Endangered Species Day: Saving the Scottish Wildcat
Endangered Species Day takes place annually on the third Friday of May. This day was created to remind people of how fragile the existence of some animals, plants and insects are, and to encourage us all to learn about why it is so important to protect these species.
This year, we are shining a spotlight on the vital work our Animal Management department led by Head of Animal Management, Nikolaos Karantanis, and Animal Encounters Officer, Meg Wilson, are doing with students to protect the rarest and most threatened mammal in the UK – the Scottish Wildcat.
What is the Scottish Wildcat?
The Scottish Wildcat (Felis silvestris silvestris) is a European wildcat that is found in the Scottish Highlands. Historically they lived across Britain, but they are now on the brink of extinction and are found only in parts of Scotland.
In 2007 they became listed as a priority species under the UK Biodiversity Action Plan and protected under UK and European law and the Convention on International Trade in Endangered Species (CITES).
Why are Scottish Wildcats an endangered species?
In 2018, the IUCN Species Survival Commission (SSC)’s Cat Specialist Group – a science-based network of more than 9,000 volunteer experts from almost every country of the world – carried out an independent review of the conservation status of the Scottish Wildcat. Due to hybridisation, disease and accidental persecution, the Group concluded there was no longer a viable wildcat population living wild in Scotland. Captive breeding and working towards ‘safe release sites’ are now the only hope for this critically endangered species’ survival.
Capel Manor College are proud to support through education
Today, British zoos exist to educate, conserve, research and offer recreation.
Here at London’s only specialist land-based college, being able to actively play a part in conserving species is not only a requirement but a privilege. Our six campuses are home to over 200-acres of land which include two zoos, one city farm, one organic working farm and two animal collections housing over 1,500 animals.
We contribute to conservation in several ways, and at the heart of all these efforts are our staff and students who continue to drive them forward every day.
We produce surveys to monitor local wildlife, actively choose greener tools to work with, and our students take part in eco trips both in the UK and abroad to give their time to projects that need extra assistance.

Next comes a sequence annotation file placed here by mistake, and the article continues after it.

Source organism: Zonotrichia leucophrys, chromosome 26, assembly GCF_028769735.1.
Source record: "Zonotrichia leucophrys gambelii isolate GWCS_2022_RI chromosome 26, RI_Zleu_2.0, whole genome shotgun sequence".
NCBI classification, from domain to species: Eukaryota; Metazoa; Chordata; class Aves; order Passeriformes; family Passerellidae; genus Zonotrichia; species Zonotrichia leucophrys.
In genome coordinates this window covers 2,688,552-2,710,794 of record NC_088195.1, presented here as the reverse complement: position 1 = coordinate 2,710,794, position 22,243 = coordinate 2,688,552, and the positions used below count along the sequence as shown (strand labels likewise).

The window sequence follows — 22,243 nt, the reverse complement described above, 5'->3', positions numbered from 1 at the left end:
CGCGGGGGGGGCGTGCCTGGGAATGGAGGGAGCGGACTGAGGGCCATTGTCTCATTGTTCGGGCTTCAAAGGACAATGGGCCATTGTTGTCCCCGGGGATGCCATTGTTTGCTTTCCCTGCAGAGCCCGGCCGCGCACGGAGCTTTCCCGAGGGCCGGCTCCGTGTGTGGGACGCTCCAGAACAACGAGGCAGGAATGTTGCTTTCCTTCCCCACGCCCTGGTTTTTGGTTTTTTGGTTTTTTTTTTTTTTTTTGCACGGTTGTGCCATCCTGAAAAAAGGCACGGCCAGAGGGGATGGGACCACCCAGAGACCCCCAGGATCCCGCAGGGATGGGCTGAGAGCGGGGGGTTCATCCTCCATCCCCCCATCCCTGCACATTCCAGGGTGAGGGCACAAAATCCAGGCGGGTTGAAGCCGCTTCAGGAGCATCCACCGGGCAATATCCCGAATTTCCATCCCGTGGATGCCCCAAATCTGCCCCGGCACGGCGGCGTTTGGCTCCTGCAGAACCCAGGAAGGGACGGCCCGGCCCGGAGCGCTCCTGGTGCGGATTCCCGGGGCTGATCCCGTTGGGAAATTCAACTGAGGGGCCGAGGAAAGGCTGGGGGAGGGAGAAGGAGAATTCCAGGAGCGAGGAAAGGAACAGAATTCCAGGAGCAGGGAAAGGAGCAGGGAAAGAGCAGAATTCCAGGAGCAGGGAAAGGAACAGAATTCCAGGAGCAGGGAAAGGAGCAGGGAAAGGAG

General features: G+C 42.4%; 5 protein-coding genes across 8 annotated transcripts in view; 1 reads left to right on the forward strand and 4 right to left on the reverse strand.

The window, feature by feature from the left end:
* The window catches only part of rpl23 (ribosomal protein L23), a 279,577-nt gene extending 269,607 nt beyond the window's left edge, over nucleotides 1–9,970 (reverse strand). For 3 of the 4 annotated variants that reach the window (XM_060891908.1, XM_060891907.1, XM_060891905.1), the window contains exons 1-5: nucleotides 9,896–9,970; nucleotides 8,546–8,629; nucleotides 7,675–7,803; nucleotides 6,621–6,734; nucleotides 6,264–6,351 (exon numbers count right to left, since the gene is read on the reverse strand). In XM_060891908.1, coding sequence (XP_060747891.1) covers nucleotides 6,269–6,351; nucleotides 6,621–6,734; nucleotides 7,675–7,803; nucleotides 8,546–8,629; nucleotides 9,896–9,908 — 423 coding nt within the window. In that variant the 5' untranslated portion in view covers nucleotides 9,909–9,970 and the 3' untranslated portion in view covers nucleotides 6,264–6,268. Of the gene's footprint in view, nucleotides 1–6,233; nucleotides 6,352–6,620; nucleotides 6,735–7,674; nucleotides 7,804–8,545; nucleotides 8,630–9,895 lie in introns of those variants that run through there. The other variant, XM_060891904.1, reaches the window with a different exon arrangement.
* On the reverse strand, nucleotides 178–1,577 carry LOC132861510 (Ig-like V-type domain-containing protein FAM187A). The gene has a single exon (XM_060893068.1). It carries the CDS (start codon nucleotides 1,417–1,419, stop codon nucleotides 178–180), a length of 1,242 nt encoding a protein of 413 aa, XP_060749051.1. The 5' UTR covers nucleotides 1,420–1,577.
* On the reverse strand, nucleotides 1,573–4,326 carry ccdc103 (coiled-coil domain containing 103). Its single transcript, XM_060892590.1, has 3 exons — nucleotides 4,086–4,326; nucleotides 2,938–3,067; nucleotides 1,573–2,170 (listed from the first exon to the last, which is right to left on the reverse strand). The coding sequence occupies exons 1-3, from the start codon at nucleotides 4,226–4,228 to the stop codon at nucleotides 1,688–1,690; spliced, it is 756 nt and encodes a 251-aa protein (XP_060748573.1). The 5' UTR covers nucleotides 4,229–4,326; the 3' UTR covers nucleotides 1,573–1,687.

How are Capel Manor College preserving the Scottish Wildcat?
In 2017, we worked with the studbook holder and Saving Wildcats to welcome our first ever Scottish Wildcats, Nevis and Monroe, to our zoo based at our Enfield Campus in North London. They are both ambassadors for their species – unable to return to the wild – and play a vital role in educating future keepers and conservationists.
This year we will be growing our capacity to keep more wildcats at our animal collection based at our Mottingham Campus, which will enable a wider audience to see this British species and be educated on the importance of conserving them.
But our efforts to conserve the wildcat species does not stop there. In fact, it now extends into Europe thanks to Nikolaos. As well as other dedicated lecturers who are part of research and conservation projects to save endangered species, Nikolaos is leading the way to ensure the fate of the European Wildcat – the only wild feline in Greece – does not succumb to the dismal fate we are seeing with other local wildcat populations across Europe and the UK.
Wildcat Project Greece aims to contribute to understanding the ecology and conservation of wildcats by tracking them in the field. This will be done by collecting data using cameras, radio marking and methods of biomarkers to understand these elusive creatures and is essential when ensuring their survival.
Their project team have recently been accepted to present at the peer-reviewed International Conference of Wildlife Ecology and Biodiversity Conservation (ICWEB). They will be presenting a paper on “Activity pattern of the European wildcat in Northern Greece using GPS telemetry and accelerometer logging data”.
Find out more
Having the ability to keep species in our animal collections to educate our students and the wider public allows us to portray important messages whilst giving our students the opportunity to work with some of the rarest, most endangered animals in the world.
To find out more about Saving Wildcats, visit savingwildcats.org.uk
To find out more about Wildcat Project Greece, visit wildcatproject.gr/en
Alternatively, if this post has sparked an interest to start a career in animal management or wildlife conservation, speak to our Animal Management team at an upcoming Open Day or Advice Evening. Register your place here today.